Enock Amukhale, Sophie Njoka and Esther Nzuma @PeopleDailyKe
Public Services Vehicles owners yesterday urged the government to provide security at stopover points to protect travellers as the night travel ban left thousands stranded across the country.
They said unless this is done, they fear that travellers and their vehicles might be easy targets once the 6pm curfew takes effect. The night travel ban was last week imposed by the National Transport and Safety Authority (NTSA) as one of the measures to curb road carnage.
Speaking to the press in Mombasa yesterday, Chania Classic Sacco manager Erick Omollo said although the government had began implementing the night travel ban, it was yet to address issues of insecurity facing millions of passengers.
“The government should have first planned on how to address security for travellers before imposing the night travel ban,” he said. He added that bus drivers are now forced to make stopovers, anywhere once the 6pm curfew starts adding that it is now imperative for security apparatus to mount temporarily police posts in designated areas.
“For instance, our buses usually ply the Nairobi-Mombasa highway prone to wild animals threats especially at night,” he said. The ban which came as most Kenyans were planning to travel back to work and reopening of schools after the Christmas and New Year festivities, has left parents and students stranded.
Mary Gathoni, a student at Limuru Girls’, was yesterday stranded at the 2NK Sacco booking office in Mombasa, after she was informed that the night travel ban had taken effect and she had to wait for a re-schedule. She said she only had Sh1,500 for fare to Nairobi adding that the bus company had also hiked fare to Sh2,500 which she could not raise.
“I was supposed to report to school today (yesterday) but I cannot make it and I have decided to go back home as my parents source for extra money to enable me travel to Nairobi,” she said.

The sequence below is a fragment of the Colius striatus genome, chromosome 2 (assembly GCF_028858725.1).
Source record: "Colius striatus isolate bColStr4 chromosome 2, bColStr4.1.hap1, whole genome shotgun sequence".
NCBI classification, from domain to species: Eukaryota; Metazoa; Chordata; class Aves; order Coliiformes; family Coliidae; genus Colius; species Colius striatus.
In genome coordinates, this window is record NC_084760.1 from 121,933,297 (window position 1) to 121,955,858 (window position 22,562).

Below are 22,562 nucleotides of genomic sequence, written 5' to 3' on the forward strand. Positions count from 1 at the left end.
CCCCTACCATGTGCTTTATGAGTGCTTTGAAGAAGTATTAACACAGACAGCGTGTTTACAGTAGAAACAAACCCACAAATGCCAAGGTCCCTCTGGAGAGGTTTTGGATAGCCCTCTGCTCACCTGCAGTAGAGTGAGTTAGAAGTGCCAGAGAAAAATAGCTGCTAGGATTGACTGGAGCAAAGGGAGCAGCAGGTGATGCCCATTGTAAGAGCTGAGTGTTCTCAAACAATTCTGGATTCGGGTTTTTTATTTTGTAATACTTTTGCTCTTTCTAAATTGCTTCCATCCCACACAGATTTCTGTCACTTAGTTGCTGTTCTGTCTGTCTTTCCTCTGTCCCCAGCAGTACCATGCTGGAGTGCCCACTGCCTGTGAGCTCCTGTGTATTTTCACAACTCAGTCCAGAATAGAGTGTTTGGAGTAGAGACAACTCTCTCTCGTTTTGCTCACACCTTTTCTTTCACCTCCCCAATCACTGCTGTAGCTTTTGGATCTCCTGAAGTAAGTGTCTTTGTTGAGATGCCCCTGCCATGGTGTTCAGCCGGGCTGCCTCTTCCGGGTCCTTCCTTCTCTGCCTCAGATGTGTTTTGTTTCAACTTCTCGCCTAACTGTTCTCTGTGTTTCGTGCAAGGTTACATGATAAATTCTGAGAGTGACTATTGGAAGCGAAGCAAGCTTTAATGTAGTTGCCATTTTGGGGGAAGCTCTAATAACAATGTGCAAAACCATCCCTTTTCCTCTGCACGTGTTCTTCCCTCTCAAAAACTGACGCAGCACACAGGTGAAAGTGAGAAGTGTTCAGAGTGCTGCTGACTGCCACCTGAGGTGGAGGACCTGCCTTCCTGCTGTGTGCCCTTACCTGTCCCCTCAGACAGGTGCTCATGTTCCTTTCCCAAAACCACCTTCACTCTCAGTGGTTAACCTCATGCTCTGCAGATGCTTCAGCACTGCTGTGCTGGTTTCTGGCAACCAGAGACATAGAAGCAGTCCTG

Hundreds of passengers were also stranded at various bus terminus in Western Kenya after they missed the early morning buses to Nairobi and Mombasa. Some of the passengers were forced to spend the night at the bus terminus after some of bus companies cancelled scheduled night trips to comply with NTSA regulations.
At Luanda, Mbale, Majengo, Chavakali and Gambogi bus stages in Vihiga county, hundreds of passengers jostled for the few available buses travelling to Nairobi. Buses which were available for day time travel hiked fares.
From Luanda to Nairobi, fare was hiked to Sh2,000 from the normal Sh800. Student reporting back to school yesterday were not spared the travel nightmare as some were caught flat-footed following the hiked fares.
Julius Sikobe, who was to report back to work yesterday, said he was forced to go back home blaming NTSA’s ban which he termed “untimely”. “I was to report back to work yesterday in Nairobi but I could not get a bus back.
I blame NTSA for banning night travel without proper planning, especially at a time when the majority of Kenyans had travelled for Christmas holidays,” said a visibly angry Sikobe. The same situation was witnessed in Kakamega, Busia and Mumias Buses available in the morning.